By Dave Herrera
By Jesse Livingston
By Dave Herrera
By Cory Casciato
By Jon Solomon
By Jesse Livingston
By Alejandra Loera
By Stephanie March
Vamp Dogg may sound like a gangster, but he insists that he doesn't make gangsta rap.
"I'm not into that shoot-'em-up, bang-bang kind of stuff where you're pretty much killing through the album," he says. "That's fake. If you walk into the bank and kill everyone or shoot some cop, you're not going to go out to the car, smoke some blunts and go back into the 'hood. It's not real."
Does that mean Vamp specializes in watered-down hip-hop for the Brandy and Monica crowd? Hardly. Gotta Keep It Real, his debut disc, is filled with reports of murder and mayhem that probably won't go over well at the next meeting of the Police Benevolent Association. In his opinion, though, his songs can't be dismissed as the aural equivalent of slasher films. Instead, they're what he calls "reality rap"--reports from ground zero that counterbalance gore with the kind of detail most emcees miss. "I take it to the level where I talk about childhood experiences, or I'll talk about dirty homies or people you can't trust," he says. "The whole album is based on things that I've seen, done and just know about. I've seen it happen; I've lived around it. This is what you see growing up in the urban ghetto life."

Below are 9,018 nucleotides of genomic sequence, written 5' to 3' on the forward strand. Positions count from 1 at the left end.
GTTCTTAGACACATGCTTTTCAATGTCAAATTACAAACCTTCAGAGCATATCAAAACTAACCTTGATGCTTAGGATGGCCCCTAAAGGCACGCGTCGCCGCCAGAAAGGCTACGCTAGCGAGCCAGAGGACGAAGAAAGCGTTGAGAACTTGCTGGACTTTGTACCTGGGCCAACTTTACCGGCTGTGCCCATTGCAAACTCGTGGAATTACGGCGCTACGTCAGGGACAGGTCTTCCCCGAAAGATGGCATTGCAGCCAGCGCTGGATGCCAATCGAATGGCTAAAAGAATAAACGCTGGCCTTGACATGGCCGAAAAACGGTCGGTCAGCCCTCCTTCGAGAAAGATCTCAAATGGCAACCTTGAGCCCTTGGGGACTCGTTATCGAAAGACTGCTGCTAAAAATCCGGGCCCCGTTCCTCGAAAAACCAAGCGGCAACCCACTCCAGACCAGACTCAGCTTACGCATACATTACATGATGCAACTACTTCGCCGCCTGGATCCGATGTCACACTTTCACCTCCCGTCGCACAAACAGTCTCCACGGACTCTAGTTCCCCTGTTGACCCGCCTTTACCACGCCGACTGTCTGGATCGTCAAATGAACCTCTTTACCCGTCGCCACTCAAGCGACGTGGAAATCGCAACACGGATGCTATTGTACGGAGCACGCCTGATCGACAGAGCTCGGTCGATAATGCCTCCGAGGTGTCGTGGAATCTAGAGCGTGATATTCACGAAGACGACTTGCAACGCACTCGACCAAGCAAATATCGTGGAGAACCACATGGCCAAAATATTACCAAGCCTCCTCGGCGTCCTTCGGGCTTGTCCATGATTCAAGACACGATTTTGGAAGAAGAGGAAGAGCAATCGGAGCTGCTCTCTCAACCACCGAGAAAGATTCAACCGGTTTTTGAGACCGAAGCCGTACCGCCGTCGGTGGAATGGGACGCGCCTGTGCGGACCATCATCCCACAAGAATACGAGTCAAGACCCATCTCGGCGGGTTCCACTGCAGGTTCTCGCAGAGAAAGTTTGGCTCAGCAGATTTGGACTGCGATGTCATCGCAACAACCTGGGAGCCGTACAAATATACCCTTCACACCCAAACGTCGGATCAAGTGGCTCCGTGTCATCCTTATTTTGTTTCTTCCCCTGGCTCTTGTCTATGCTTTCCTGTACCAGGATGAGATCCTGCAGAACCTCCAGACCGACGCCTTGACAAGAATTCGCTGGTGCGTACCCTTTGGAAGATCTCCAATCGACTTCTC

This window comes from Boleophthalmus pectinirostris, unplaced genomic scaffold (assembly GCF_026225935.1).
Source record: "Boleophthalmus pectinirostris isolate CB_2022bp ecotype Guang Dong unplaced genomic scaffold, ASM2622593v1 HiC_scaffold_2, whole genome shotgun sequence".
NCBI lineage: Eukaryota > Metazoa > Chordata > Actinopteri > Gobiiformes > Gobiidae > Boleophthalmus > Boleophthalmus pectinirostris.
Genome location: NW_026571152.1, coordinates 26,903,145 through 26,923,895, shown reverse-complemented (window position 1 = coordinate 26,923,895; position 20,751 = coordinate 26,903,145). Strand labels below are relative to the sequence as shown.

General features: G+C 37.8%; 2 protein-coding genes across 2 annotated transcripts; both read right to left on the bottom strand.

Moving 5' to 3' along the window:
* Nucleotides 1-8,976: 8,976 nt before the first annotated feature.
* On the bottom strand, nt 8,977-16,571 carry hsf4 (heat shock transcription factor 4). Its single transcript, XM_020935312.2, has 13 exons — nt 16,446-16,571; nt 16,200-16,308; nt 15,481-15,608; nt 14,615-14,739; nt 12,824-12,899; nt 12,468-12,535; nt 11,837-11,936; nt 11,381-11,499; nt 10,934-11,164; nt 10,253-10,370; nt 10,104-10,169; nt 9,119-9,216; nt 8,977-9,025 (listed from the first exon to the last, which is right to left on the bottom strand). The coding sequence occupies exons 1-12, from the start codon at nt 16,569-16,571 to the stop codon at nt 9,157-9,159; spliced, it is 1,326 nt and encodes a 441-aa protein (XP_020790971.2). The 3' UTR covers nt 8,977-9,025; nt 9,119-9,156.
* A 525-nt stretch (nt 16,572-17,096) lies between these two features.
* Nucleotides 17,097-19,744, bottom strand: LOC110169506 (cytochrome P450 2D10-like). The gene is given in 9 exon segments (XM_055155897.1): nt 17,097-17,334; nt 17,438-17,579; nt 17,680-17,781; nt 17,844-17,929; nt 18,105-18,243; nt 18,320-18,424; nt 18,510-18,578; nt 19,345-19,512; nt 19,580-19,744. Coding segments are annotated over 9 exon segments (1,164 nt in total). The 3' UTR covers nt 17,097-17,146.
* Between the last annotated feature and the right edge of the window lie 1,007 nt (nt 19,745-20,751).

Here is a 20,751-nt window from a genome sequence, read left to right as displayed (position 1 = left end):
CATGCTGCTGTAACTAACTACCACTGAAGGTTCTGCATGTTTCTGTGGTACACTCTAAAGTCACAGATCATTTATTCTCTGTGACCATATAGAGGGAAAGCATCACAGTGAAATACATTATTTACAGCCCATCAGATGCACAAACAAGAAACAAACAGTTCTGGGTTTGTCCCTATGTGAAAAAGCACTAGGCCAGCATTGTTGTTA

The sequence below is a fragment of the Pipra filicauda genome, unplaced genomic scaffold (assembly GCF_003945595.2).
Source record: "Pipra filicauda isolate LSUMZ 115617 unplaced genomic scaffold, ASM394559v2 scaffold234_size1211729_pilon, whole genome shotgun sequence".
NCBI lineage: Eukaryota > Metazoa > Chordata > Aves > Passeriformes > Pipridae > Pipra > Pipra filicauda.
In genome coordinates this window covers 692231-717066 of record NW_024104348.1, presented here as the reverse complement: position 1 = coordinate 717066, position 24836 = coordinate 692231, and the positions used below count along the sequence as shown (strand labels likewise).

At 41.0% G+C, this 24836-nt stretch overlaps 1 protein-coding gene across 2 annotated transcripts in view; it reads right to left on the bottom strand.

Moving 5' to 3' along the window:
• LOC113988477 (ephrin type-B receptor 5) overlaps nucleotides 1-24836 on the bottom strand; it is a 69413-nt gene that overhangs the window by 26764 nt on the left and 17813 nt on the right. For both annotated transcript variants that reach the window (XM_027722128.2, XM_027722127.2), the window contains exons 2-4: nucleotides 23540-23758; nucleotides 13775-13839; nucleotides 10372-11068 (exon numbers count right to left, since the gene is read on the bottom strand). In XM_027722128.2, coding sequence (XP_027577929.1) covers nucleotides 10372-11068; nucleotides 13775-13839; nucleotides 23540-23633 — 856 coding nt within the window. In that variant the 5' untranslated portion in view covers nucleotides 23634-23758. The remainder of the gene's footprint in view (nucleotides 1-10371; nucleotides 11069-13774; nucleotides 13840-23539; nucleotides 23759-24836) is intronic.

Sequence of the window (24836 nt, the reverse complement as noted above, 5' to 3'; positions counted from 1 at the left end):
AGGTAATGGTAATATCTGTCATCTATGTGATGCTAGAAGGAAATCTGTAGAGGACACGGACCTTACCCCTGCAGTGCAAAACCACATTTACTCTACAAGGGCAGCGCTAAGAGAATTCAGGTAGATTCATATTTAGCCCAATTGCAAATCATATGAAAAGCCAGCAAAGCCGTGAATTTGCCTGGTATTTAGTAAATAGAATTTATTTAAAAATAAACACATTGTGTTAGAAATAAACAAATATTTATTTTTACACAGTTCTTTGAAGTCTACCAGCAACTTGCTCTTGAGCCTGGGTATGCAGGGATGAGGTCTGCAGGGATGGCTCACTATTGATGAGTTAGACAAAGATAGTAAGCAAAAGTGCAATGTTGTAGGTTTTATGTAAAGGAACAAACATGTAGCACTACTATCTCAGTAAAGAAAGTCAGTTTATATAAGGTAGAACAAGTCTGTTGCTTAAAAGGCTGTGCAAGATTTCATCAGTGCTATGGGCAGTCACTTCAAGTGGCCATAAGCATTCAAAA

The rapper is no stranger to the street. He grew up in Sacramento, and by the time he reached his teens, he was running with a rough crew whose activities occasionally ended with him behind bars. "I was caught up in something deep--and I was in and out of that damn state-paid higher-education system they've got," he says. He moved to Denver in 1994 in an effort to pull himself out of this downward spiral. The change of environment helped him realize, he says, "that I was here to do something other than fuck up my life."
The following year, a Vamp selection was included on No Coast Line, a 1995 compilation assembled by area scenester Hakeem Abdul Khaaliq. But Vamp is far from proud of this accomplishment. "That song sucks, to be honest," he says. "It was my first exposure on the mike." The problem, he believes, is that he looked upon music at the time as a hobby, not as a career opportunity: "I was never trying to get serious as far as making an album or going to the studio on a regular basis. I was just doing it for fun with the homies." That changed in early 1998, when Vamp began laying down the tracks for Gotta Keep It Real. With the assistance of locals such as Chris Johnson and Boozilla, who've worked with Nyke Loc and Kingdom, and Deuce Mob's DJ Fame, Vamp put together a professional-sounding joint that foregrounds his brash rhymes with ominous beats.